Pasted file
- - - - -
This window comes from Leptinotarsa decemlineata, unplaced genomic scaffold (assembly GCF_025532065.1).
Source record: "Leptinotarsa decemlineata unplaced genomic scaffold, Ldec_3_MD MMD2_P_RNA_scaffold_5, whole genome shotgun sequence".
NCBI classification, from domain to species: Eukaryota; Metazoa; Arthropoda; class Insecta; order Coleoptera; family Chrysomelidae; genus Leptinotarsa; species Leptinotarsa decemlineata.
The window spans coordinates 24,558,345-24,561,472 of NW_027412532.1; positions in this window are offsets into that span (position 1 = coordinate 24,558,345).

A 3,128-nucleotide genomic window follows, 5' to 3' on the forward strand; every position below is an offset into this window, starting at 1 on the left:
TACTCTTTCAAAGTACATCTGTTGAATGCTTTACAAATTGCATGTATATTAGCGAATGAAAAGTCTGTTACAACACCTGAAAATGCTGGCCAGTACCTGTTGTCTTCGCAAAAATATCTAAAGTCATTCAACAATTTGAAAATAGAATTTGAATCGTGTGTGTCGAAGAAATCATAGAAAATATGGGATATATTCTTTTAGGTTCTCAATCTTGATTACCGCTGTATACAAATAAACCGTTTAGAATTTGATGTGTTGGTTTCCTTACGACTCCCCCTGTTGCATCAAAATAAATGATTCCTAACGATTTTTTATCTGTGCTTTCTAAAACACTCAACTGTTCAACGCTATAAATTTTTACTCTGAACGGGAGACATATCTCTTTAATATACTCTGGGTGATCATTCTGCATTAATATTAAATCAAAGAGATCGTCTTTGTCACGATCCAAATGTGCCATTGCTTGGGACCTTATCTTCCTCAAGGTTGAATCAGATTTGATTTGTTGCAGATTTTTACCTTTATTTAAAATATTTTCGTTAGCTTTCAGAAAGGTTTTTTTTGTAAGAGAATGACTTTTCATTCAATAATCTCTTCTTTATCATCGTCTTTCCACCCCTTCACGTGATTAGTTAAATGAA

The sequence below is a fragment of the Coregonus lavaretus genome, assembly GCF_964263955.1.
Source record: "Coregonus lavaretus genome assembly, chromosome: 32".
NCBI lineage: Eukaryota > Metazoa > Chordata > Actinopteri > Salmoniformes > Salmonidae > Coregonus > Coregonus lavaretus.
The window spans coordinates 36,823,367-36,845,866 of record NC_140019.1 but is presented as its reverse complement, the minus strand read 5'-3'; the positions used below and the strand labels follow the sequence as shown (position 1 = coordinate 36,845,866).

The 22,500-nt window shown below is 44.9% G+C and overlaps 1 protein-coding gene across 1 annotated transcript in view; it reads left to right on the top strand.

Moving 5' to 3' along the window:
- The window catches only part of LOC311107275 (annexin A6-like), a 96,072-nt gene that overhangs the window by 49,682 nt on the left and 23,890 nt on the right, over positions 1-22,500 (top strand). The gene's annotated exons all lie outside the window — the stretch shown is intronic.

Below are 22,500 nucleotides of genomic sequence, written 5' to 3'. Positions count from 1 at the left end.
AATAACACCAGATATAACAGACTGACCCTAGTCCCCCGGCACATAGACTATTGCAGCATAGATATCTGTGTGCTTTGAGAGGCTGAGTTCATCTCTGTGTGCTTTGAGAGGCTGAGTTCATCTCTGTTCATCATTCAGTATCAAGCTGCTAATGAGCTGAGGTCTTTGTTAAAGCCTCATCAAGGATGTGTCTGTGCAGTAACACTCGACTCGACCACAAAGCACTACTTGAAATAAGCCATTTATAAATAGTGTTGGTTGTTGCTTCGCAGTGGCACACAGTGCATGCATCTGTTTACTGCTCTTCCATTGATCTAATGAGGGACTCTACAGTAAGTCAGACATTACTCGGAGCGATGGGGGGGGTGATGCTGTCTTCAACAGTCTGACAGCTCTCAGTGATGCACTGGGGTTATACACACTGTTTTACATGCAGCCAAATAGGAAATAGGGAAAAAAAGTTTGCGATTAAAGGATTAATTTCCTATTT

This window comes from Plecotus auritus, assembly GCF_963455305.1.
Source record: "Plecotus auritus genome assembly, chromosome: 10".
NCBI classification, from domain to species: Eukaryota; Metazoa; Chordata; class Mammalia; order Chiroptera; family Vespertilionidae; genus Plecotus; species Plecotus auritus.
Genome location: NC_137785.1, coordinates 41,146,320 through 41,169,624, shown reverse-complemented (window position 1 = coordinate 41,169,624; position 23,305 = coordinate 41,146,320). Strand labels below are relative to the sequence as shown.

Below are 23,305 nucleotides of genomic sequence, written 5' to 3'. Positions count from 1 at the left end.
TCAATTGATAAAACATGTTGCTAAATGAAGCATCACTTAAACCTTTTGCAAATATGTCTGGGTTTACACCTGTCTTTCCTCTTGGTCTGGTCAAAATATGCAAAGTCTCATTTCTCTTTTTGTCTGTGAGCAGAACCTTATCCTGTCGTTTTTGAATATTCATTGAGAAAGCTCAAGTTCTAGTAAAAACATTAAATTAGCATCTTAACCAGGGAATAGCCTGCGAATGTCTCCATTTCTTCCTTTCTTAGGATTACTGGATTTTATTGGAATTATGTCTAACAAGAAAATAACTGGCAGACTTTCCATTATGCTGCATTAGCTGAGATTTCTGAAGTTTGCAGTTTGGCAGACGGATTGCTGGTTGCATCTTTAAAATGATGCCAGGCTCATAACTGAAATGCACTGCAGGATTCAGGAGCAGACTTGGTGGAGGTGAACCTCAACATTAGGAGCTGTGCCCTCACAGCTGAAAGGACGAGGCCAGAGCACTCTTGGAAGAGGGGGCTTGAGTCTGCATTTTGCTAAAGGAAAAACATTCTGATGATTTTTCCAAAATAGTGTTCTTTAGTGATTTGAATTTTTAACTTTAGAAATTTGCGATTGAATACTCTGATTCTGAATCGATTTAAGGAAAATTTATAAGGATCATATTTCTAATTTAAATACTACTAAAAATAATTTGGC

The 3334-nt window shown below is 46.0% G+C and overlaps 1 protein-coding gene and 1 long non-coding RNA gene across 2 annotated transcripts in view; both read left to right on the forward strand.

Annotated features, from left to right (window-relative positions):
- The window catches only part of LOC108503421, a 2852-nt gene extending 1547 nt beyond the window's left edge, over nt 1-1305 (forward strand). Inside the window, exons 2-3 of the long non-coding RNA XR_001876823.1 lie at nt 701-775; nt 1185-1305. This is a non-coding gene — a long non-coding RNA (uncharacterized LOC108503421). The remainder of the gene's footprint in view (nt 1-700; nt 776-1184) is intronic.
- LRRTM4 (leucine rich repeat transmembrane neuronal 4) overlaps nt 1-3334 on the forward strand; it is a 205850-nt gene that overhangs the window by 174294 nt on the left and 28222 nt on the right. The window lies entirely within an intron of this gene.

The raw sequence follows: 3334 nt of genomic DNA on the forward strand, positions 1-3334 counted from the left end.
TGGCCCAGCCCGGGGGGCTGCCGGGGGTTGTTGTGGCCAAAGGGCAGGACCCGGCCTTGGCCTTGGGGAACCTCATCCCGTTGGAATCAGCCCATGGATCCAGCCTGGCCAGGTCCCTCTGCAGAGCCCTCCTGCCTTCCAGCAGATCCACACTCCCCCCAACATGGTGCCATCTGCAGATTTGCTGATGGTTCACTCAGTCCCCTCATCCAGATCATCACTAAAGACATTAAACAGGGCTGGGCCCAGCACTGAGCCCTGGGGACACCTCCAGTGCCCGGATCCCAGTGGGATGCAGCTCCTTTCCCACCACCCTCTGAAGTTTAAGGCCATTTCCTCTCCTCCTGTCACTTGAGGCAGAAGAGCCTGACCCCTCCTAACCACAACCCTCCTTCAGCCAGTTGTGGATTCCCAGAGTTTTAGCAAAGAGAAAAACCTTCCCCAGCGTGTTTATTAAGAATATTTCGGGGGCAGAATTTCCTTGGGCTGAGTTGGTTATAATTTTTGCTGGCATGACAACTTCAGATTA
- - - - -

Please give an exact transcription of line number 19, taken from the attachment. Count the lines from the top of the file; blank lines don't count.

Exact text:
Genome location: NC_137785.1, coordinates 41,146,320 through 41,169,624, shown reverse-complemented (window position 1 = coordinate 41,169,624; position 23,305 = coordinate 41,146,320). Strand labels below are relative to the sequence as shown.